Monday, February 17, 2014

iTunes radio hits Australia - whoop de do

OK - so it is exciting that it is here, that weare the second country in the world to get it. But it doesn't do much for me - probably because, as we'll see, I am probably not the target. But I'll comment anyway.

To start with I am not a music streamer for 2 main reasons

  • I have a fairly large music library which is made up of music from classical through rock, pop, electropop, experimental, ambient, electroacoustic, phonography through to labels like Dorobo, Stasisfield, and so on. I have a selection on my phone, on an iPod classic and on my iPhod, plus a backup of the music on a portable drive. So where ever I am I can get music that I want. And I'm an album man, but also like variety
  • Download limits - both at home and on the phone - I don't have enough and it's too expensive to waste on listening to music I might not like when I have what I want.
And for the same reason I don't listen to much music radio - OK I might miss a great new track, but I am pretty sure I'll hear about most somehow.

Then there is the implementation. First, it is through the music app which I have stopped using since they stuffed up the album view - now I have three players on there
  • Ecoute is my player of first choice: it has a nice grid view that shows 12 artists or genres on a 4s, then a small icon list view of albums in alpha order.The player is good & interestingly has dispensed with a volume function - assuming you'll use the buttons or earphones, 
  • Picky is interesting for large libraries and filtering - you can do it by number of songs, and then within an artist sort by name, release. It doesn't have a genre setting, but in Albums you can select genres, including more than one at a time, and
  • the interface of Listen is fascinating, very fluid and simple, but the selection process is difficult - it shows all the albums in a grid which extends alphabetically to the left. Dersigned largely for shuffling.
  • But my main player is Ecoute for music and some podcasts (Pocketcasts for ones that I haven't downloaded in iTunes which I do for ones that I want to put on Carol's iPod).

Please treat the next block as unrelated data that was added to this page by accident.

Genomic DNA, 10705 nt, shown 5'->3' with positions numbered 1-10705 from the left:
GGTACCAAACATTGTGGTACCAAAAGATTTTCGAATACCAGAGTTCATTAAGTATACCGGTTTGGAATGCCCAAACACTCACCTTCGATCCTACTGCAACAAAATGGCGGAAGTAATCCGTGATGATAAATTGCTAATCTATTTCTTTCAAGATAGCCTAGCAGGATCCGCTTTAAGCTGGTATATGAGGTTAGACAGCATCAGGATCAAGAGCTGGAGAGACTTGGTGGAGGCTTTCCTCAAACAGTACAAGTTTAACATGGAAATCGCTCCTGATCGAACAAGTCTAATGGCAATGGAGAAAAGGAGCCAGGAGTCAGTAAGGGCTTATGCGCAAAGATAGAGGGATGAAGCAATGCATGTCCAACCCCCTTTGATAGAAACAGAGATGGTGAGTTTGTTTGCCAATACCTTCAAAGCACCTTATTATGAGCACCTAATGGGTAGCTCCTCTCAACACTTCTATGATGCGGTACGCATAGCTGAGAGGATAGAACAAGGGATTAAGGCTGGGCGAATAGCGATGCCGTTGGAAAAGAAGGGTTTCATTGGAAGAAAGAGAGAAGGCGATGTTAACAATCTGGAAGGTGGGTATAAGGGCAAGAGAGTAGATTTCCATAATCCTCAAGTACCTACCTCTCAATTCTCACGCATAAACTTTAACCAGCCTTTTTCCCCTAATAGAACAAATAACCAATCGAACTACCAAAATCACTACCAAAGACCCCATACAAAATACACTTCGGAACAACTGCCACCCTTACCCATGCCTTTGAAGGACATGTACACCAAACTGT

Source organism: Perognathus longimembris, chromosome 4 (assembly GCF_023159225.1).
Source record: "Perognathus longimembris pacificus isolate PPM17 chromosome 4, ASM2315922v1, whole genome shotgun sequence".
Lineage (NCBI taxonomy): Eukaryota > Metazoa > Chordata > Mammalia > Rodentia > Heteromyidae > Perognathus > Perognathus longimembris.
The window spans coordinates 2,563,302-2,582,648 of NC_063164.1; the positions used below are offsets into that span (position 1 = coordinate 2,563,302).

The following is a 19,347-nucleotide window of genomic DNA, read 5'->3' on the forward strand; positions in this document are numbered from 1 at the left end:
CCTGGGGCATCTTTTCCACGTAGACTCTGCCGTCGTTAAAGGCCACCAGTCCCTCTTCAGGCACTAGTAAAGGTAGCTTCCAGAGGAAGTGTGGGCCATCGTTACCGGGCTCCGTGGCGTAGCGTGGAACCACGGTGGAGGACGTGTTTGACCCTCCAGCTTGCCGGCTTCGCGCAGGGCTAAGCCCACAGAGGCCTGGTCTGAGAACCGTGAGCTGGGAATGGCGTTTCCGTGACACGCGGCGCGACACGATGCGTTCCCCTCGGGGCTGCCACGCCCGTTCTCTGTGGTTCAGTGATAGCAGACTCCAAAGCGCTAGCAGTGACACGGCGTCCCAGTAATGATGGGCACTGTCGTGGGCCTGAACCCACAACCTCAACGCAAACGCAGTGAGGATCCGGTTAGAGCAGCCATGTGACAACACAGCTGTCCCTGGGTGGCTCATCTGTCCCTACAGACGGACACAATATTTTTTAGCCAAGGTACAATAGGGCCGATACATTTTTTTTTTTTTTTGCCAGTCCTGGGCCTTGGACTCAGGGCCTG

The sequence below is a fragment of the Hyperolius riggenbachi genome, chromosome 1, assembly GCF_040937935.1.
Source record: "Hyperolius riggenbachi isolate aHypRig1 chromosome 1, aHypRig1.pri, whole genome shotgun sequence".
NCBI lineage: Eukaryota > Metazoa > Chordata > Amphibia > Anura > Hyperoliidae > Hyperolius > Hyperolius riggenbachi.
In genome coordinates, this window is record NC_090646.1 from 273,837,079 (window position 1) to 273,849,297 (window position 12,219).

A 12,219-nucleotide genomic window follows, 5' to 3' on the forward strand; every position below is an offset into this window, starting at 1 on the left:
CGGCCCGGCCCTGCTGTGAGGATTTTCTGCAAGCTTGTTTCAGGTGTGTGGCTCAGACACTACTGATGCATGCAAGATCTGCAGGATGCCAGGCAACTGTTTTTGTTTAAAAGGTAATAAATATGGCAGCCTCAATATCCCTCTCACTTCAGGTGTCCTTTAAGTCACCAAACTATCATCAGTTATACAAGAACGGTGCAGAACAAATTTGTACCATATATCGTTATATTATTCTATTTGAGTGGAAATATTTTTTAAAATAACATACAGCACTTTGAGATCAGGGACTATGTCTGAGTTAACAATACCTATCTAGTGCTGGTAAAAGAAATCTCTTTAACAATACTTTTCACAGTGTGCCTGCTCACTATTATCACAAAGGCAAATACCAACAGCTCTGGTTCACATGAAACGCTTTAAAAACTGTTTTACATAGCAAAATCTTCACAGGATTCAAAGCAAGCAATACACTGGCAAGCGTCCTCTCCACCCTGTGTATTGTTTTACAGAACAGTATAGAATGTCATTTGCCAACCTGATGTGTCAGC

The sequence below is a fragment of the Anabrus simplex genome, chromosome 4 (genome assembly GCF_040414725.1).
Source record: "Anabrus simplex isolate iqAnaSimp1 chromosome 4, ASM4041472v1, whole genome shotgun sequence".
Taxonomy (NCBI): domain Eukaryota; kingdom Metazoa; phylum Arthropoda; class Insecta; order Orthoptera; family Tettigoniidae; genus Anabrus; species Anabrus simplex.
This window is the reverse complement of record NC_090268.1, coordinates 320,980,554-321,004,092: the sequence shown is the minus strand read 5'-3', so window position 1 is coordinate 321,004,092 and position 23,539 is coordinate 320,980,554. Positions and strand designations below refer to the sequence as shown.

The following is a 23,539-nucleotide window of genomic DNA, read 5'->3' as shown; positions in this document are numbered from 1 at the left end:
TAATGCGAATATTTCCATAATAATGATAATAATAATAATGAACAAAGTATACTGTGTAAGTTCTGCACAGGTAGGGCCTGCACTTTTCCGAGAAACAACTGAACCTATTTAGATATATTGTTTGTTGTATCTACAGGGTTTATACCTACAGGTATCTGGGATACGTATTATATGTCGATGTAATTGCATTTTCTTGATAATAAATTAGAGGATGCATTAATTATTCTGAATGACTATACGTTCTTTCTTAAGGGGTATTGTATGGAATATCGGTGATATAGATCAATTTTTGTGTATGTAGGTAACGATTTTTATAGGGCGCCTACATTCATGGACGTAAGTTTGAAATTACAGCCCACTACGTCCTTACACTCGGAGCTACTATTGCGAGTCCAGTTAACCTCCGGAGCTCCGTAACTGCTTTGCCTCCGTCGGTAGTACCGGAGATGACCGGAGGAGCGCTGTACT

And then, very little styling seems to have gone into the design. The default block view that a lot of podcast apps use also, for your libraries. I don't think you can change the icon.

Finally, the choice, which seems to be
  • a group - like I like the Beatles but not a whole station!
  • generic chart stations - 70s, 80s and 90s; pop hits, etc
  • genre stations - like ambient. Genres are hard to define anyway, but these are either too broad (like ambient) or refine but not enough - within classical you can't pick 20th century or minimalism
Maybe if you have genius working, or iTunes match, or there is some sort of like/dislike the system might learn my preferences, but I haven't got the time. I would rather say to myself - i need some dirty ambient or some muslimgauze or a bit of atonal classical or some environmental sounds to complement my real world and pick an album or genre or artist from my library.

Like I said, not for me: but I wish they had made it look good! A stand alone app at least.

TIMR 25: The Official Andy Partridge Fuzzy Warbles Collector's Album

OK - I came to XTC just a little late: Life begins at the hop and especially Making plans for nigel were big hits and got me into the band and all their albums from Drums and Wires on came my way. This included the vinyl version of their first Best Of which was which came as a double album: Waxworks and Beeswax (the first was the singles, the second B sides). I got the numberered English Settlement, Black Sea in the green bag, the round Big Express, Psonic Psunspot, Take Away/Lure of the Salvage on a tape which was badly mastered with the 'start' about halfway through which made identifying the songs even harder!

I could be argied that XTC were the true heirs to The Beatles in broad musical terms

  • the move from punk/rock through to more complex deep music and unbridled variety
  • a pair of writers whose individual songs could usually be identified (made easier with XTC as they kept separate writing credits
  • a whimsical one and a darker one
  • lyrical and musical depth 
  • experiment - the dub experiments are like John and Yoko - XTC had more room for experiemntal B-sides (thanks to the Beatles)